Led by strong performances from importers, especially the Asian automakers that have made California their North American home base, total U.S. car and truck sales dipped slightly last year from 2001 but were still the fourth best tally on record.
Figures released Friday by the major automakers showed that they sold 16.8 million cars and light trucks, down from 17.1 million in 2001. Domestic sales were boosted by hefty incentives from the Big Three automakers.
Analysts say General Motors Corp. spent at least $2,700 per car in rebates and interest rate reductions, with Ford Motor Co. and DaimlerChrysler's Chrysler Group right behind. The givebacks made 2002 a great year for buyers, and most industry watchers figure that this year will bring more of the same.
But many analysts believe that the incentive programs are setting the industry up for a big slump should the economy weaken further.
Last year's robust sales also mask the fact that pickup trucks and sport utility vehicles made up slightly more than half the market. These vehicles are particularly vulnerable should fuel prices soar -- a distinct possibility if there is a war in Iraq.
The plethora of incentives did not stop the steady erosion of the domestic auto industry's share of U.S. sales, either. Sales at the Big Three fell 4.5% last year. Their cumulative market share dipped to 61.7% from 63.3% in 2001.
At the same time, sales of Asian import brands rose 1.6%, boosting their share to 31.3% from 30.2%.
David Cole, director of the University of Michigan's Office for the Study of Automotive Transportation, said that although the domestic companies have invested heavily in truck production, the importers have been able to capture market share with a good selection of cars.
"And as long as people keep buying cars, the Big Three are forced to offer incentives on their SUVs and luxury trucks to keep their sales volumes up," Cole said. "We have a situation of people buying from the domestics for price, and from the imports because they have good products."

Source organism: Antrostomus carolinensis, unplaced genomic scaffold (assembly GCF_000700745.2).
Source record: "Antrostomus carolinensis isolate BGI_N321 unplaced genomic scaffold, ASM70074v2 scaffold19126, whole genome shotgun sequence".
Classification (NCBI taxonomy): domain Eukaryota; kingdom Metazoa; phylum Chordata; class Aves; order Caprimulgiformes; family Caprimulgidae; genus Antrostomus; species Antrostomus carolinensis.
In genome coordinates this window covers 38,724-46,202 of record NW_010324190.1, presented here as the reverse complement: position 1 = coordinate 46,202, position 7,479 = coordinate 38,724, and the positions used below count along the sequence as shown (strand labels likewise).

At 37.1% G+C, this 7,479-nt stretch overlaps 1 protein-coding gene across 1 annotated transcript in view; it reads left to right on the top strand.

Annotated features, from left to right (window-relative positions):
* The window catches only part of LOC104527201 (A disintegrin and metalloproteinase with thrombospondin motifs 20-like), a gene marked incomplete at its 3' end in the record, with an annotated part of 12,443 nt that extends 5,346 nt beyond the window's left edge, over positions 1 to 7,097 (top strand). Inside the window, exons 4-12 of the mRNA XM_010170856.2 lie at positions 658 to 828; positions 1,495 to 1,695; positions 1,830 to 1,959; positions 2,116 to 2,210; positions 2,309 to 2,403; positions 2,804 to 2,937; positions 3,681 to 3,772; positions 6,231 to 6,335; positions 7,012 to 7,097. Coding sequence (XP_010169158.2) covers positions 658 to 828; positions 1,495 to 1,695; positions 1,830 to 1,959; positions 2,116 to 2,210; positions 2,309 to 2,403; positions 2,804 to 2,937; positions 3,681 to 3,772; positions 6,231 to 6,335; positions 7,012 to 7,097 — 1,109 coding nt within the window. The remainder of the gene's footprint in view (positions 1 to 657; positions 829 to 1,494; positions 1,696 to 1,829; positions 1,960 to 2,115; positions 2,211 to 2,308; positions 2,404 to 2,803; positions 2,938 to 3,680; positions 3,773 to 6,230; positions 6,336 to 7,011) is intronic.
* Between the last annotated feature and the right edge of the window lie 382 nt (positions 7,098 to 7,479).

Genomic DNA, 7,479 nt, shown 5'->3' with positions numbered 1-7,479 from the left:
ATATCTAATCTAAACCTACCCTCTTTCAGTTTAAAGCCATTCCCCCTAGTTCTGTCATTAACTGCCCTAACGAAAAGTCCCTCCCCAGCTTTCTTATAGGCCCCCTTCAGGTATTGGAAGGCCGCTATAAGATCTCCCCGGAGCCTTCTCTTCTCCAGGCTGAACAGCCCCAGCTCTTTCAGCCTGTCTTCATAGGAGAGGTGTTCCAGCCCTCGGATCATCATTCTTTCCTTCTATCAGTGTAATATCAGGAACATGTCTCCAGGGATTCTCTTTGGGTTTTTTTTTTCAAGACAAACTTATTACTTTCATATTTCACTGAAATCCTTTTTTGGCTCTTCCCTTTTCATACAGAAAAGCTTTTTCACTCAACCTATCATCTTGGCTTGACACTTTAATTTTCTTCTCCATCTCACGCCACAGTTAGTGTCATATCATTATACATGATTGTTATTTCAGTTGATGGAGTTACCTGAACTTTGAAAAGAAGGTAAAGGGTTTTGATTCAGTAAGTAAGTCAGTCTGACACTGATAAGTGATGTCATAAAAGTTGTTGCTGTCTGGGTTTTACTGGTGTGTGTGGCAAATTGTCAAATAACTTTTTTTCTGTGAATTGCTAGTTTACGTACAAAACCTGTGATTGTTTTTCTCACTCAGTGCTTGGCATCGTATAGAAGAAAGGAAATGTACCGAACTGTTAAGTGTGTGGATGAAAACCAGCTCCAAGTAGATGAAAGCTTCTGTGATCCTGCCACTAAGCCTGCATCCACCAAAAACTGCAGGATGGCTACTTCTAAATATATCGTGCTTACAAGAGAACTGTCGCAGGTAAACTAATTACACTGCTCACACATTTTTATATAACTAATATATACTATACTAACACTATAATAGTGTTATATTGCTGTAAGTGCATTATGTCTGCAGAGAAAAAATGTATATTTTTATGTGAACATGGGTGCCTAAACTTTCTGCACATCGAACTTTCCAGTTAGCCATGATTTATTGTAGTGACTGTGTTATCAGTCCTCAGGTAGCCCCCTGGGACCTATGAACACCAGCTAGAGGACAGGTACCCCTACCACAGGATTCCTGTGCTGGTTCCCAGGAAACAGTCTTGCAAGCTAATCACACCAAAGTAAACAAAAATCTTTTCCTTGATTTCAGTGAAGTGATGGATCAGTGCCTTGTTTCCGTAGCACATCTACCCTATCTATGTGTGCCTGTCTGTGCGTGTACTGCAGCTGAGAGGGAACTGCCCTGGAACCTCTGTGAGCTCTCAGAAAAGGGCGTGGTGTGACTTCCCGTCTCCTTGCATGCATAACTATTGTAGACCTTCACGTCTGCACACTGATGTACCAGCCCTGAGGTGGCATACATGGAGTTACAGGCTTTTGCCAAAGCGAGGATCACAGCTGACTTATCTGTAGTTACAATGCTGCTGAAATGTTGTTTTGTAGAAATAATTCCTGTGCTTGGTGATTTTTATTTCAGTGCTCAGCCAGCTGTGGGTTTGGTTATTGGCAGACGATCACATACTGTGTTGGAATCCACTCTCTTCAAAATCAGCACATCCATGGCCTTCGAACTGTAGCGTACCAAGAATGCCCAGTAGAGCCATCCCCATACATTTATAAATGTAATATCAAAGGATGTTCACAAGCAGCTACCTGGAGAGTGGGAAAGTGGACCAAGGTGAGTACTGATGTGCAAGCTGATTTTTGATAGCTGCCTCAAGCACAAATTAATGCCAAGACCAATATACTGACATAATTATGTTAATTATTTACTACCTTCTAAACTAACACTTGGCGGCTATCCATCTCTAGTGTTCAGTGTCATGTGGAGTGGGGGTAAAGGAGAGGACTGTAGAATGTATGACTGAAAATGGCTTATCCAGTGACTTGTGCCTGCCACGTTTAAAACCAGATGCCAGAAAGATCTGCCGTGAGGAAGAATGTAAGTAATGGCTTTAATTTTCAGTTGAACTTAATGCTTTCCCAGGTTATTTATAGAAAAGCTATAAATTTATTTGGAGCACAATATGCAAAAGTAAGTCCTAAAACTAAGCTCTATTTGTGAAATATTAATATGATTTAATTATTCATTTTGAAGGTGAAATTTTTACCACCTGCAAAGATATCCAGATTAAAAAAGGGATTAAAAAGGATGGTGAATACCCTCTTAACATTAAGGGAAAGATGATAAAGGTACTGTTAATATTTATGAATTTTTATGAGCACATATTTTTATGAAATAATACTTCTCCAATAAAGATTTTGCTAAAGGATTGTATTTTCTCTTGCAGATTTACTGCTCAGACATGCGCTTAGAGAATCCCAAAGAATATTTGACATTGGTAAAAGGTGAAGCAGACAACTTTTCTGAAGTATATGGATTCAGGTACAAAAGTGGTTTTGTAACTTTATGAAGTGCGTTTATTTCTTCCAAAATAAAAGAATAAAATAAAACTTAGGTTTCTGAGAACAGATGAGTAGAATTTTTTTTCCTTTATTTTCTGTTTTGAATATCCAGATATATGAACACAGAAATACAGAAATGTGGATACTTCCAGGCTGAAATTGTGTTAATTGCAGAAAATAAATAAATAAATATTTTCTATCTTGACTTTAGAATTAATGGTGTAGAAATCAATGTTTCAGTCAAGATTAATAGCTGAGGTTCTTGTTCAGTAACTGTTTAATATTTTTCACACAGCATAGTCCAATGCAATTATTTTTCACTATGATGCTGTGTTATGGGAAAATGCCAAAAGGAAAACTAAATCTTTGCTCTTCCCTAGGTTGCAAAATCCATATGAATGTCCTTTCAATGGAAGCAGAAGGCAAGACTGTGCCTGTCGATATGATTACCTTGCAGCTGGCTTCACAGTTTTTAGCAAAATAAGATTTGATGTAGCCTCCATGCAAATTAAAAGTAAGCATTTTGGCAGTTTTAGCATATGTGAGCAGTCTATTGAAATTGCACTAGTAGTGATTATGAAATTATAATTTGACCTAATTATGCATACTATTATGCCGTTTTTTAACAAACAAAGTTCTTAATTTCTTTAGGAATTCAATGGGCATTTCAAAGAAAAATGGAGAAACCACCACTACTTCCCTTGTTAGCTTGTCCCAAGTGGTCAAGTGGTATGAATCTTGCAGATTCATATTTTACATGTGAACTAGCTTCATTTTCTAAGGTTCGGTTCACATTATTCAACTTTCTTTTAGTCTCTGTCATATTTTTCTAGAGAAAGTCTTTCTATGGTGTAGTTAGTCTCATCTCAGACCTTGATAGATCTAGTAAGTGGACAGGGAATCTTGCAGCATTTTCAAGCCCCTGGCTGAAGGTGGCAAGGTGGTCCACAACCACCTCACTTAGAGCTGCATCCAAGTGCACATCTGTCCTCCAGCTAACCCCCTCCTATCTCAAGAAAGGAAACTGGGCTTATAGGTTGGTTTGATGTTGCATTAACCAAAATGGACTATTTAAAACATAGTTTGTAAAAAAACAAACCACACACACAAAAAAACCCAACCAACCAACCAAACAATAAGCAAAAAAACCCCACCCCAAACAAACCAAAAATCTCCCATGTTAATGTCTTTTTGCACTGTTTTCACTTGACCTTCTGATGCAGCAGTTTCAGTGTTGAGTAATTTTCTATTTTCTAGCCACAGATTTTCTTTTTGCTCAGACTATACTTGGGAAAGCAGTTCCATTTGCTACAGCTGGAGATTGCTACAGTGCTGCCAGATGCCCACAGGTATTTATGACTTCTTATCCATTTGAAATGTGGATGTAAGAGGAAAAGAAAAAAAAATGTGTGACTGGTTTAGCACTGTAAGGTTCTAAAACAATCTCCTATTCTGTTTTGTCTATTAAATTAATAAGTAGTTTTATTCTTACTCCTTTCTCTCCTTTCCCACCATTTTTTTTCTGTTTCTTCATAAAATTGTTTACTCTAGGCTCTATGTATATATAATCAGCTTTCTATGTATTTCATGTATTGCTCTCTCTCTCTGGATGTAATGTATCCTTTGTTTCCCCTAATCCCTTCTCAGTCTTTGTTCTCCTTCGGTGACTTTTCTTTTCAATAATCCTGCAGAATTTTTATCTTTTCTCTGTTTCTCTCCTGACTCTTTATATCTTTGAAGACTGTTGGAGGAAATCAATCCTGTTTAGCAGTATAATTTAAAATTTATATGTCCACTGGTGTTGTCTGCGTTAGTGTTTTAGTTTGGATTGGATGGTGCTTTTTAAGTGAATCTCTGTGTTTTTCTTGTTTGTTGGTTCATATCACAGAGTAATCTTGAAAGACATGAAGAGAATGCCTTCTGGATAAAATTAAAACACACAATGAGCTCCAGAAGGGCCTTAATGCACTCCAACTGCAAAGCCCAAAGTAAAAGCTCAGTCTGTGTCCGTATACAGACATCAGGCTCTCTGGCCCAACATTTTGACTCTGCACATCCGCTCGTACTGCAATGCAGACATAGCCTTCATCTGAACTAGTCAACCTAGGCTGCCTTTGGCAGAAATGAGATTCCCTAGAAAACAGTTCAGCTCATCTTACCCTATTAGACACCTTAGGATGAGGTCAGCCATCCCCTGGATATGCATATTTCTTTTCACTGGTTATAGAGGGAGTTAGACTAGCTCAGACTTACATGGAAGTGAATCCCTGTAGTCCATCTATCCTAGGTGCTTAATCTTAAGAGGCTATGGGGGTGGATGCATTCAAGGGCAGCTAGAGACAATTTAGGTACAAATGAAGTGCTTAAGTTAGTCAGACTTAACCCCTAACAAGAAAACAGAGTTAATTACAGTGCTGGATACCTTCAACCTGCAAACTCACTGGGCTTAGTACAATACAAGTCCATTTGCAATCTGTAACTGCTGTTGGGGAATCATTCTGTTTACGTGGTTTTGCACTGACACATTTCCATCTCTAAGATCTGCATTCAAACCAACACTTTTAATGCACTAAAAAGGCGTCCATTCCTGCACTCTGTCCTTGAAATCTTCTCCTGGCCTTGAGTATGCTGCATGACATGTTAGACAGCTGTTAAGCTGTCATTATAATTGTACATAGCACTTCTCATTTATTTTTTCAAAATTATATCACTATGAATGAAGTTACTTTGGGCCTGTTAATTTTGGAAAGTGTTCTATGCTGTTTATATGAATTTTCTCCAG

But GM Vice Chairman Bob Lutz bristled at suggestions that imports have the edge in quality.
"You have to look at individual brands and products," he said in an interview Friday at the Greater L.A. Auto Show.
GM's Cadillac unit, for example, posted a 16% sales increase in 2002; Saturn sales rose 7.5%; and Buick posted a 6.5% gain. Meanwhile, some foreign brands lost ground: Sales at Volkswagen of Germany fell 4.9% and Volvo, the Swedish brand owned by Ford, was off 12%.
Japanese manufacturers, by contrast, managed to gain sales and market share without having to match their domestic counterparts' incentives.
The Torrance-based U.S. unit of Toyota Motor Corp., which in 2001 became the first importer to capture a 10% share of the U.S. market, improved its position in 2002 with a 10.4% mark. Toyota's U.S. sales hit a record 1.75 million vehicles, but its incentives averaged less than $500 a vehicle through November, analyst David Healey of Burnham Securities Inc. pointed out.
The American unit of Honda Motor Co., also in Torrance, captured 7.4% of the U.S. market, with a record 1.25 million vehicles sold. Nissan Motor Co. boosted its share to 4.4% as sales increased 5.1%, and Mitsubishi Motors Corp. saw sales soar 7%, lifting its share to 2% of U.S. sales.
European brands, including those owned by General Motors and Ford Motor, also posted a collective gain in market share, to 6.9% from 6.5% in 2001, and a 4.5% jump in combined sales.
As recently as 1995, the Big Three -- GM, Ford and Chrysler, now part of Germany's DaimlerChrysler -- held a 73.2% market share in the U.S.
GM boosted its market share for a second straight year in 2002, to 28.4% from 28.1%, after more than a decade of steady decline. For the year, GM's sales fell 0.9%.
Ford, with few new products, saw sales slip 9.6% and market share dip to 20.2% from 21.9% a year earlier.
Chrysler Group held its own despite having few new products to offer; its 13.1% market share was essentially flat, while sales were off 3%.